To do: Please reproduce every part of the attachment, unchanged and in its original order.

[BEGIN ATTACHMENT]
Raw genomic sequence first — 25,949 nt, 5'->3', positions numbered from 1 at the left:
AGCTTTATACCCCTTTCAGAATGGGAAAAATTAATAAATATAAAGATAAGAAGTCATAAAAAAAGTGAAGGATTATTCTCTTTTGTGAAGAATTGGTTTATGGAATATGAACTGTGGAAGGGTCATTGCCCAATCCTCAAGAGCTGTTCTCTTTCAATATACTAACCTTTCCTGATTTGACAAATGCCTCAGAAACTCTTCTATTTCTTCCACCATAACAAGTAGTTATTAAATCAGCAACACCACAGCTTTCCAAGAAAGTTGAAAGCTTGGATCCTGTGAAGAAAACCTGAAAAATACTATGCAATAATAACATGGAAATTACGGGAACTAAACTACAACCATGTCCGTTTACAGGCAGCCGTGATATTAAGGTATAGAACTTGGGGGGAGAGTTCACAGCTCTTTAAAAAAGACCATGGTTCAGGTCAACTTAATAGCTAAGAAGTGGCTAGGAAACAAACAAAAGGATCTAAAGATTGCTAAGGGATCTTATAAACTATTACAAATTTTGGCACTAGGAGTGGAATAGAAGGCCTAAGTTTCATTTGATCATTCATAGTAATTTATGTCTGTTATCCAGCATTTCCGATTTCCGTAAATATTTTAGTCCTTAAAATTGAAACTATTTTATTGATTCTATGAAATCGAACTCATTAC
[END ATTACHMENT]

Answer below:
Raw genomic sequence first — 25,949 nt, 5'->3', positions numbered from 1 at the left:
AGCTTTATACCCCTTTCAGAATGGGAAAAATTAATAAATATAAAGATAAGAAGTCATAAAAAAAGTGAAGGATTATTCTCTTTTGTGAAGAATTGGTTTATGGAATATGAACTGTGGAAGGGTCATTGCCCAATCCTCAAGAGCTGTTCTCTTTCAATATACTAACCTTTCCTGATTTGACAAATGCCTCAGAAACTCTTCTATTTCTTCCACCATAACAAGTAGTTATTAAATCAGCAACACCACAGCTTTCCAAGAAAGTTGAAAGCTTGGATCCTGTGAAGAAAACCTGAAAAATACTATGCAATAATAACATGGAAATTACGGGAACTAAACTACAACCATGTCCGTTTACAGGCAGCCGTGATATTAAGGTATAGAACTTGGGGGGAGAGTTCACAGCTCTTTAAAAAAGACCATGGTTCAGGTCAACTTAATAGCTAAGAAGTGGCTAGGAAACAAACAAAAGGATCTAAAGATTGCTAAGGGATCTTATAAACTATTACAAATTTTGGCACTAGGAGTGGAATAGAAGGCCTAAGTTTCATTTGATCATTCATAGTAATTTATGTCTGTTATCCAGCATTTCCGATTTCCGTAAATATTTTAGTCCTTAAAATTGAAACTATTTTATTGATTCTATGAAATCGAACTCATTAC